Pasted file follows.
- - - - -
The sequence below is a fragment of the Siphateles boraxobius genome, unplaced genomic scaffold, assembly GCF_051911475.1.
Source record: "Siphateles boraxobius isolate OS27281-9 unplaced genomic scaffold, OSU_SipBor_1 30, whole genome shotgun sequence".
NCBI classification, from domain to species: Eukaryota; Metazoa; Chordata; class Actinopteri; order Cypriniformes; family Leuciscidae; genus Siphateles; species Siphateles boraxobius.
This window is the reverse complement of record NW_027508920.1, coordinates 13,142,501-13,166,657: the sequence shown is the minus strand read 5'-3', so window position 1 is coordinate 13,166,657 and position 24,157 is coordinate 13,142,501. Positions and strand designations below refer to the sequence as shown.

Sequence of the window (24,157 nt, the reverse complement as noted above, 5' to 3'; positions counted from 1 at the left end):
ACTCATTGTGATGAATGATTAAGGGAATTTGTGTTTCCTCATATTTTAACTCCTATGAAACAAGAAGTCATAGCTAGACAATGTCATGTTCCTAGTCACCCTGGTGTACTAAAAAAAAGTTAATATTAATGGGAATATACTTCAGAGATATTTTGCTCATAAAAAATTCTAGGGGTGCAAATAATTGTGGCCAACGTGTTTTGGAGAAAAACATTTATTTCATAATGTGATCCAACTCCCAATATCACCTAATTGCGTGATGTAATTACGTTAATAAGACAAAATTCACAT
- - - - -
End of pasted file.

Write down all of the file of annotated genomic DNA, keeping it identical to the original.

The sequence below is a fragment of the Siphateles boraxobius genome, unplaced genomic scaffold, assembly GCF_051911475.1.
Source record: "Siphateles boraxobius isolate OS27281-9 unplaced genomic scaffold, OSU_SipBor_1 30, whole genome shotgun sequence".
NCBI classification, from domain to species: Eukaryota; Metazoa; Chordata; class Actinopteri; order Cypriniformes; family Leuciscidae; genus Siphateles; species Siphateles boraxobius.
This window is the reverse complement of record NW_027508920.1, coordinates 13,142,501-13,166,657: the sequence shown is the minus strand read 5'-3', so window position 1 is coordinate 13,166,657 and position 24,157 is coordinate 13,142,501. Positions and strand designations below refer to the sequence as shown.

Sequence of the window (24,157 nt, the reverse complement as noted above, 5' to 3'; positions counted from 1 at the left end):
ACTCATTGTGATGAATGATTAAGGGAATTTGTGTTTCCTCATATTTTAACTCCTATGAAACAAGAAGTCATAGCTAGACAATGTCATGTTCCTAGTCACCCTGGTGTACTAAAAAAAAGTTAATATTAATGGGAATATACTTCAGAGATATTTTGCTCATAAAAAATTCTAGGGGTGCAAATAATTGTGGCCAACGTGTTTTGGAGAAAAACATTTATTTCATAATGTGATCCAACTCCCAATATCACCTAATTGCGTGATGTAATTACGTTAATAAGACAAAATTCACAT